Monday, December 7, 2009
Sustainable Soil: How Farming Practices Can Moderate Climate Change
Everyone forgets about soil. Yes, we walk on it and we wash traces of it off of our food, but other than that we try to ignore it, sweeping it off of our floors with a look of disgust. Soil doesn’t get a lot of respect in most circles. But given the talks about climate change in Copenhagen, perhaps that is about to change. As leaders look at ways to reduce climate change and plan for its impacts, thinking about ways to reduce our carbon emissions and use them up, they may turn towards the rich soil of the world’s farms for answers.
Soil is a carbon sink. We’re all told to plant trees to soak up the nasty stuff in the atmosphere, but the world’s forests sequester only one-fifth the amount of carbon that soil sequesters. According to a study from the UK’s Soil Association, using organic methods of farming helps boost the soil’s ability to be a carbon sink, making it sequester nearly 30% more carbon. Worldwide, a switch to organic farming would help sequester 11% of greenhouse gas emissions, which is a stunningly large amount.
Humus? No, it’s not the chickpea-based spread. It’s the decaying organic matter found in soil. Organic farming uses green manure, animal manures, cover crops and other composting techniques to build soil humus. This is where a lot of the soil carbon is stored. That brown, rich soil is rich in carbon as well, and it keeps that carbon under wraps. Organic farming techniques also create soil that is very porous, allowing the soil to accommodate the water from storm events. This will also be useful as climate patterns change – if storms are going to become more frequent, having soil that can moderate the flow of water effectively will reduce flooding.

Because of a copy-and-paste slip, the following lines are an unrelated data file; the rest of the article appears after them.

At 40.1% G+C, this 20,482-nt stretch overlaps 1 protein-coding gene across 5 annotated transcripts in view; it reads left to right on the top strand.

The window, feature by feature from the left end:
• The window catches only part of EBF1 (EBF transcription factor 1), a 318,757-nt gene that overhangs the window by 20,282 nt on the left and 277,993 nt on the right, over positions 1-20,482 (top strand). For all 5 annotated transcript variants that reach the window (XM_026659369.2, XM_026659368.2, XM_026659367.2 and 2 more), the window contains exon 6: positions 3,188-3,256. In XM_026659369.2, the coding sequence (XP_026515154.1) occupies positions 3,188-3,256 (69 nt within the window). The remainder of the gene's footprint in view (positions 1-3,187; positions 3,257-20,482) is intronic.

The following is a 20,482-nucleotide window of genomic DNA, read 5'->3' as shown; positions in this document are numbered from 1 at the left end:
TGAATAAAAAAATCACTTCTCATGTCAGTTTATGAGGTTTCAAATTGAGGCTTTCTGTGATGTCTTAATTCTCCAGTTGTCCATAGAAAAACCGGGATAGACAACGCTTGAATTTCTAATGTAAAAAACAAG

As we count down the last days to the Copenhagen Summit on climate change, we should give our soil some respect. Let’s make it one of the main players in the work to moderate our greenhouse gas emissions. In addition to asking children to go out and plant a tree on Earth Day, we should ask them to support local, organic farming practices and create their own garden with rich compost. The climate impacts of both actions are small but profound. Let’s raise our hands and speak out about good soil: the decaying brown stuff that may just have a large role to play not only in .growing healthy vegetables but in creating a healthier atmosphere as well.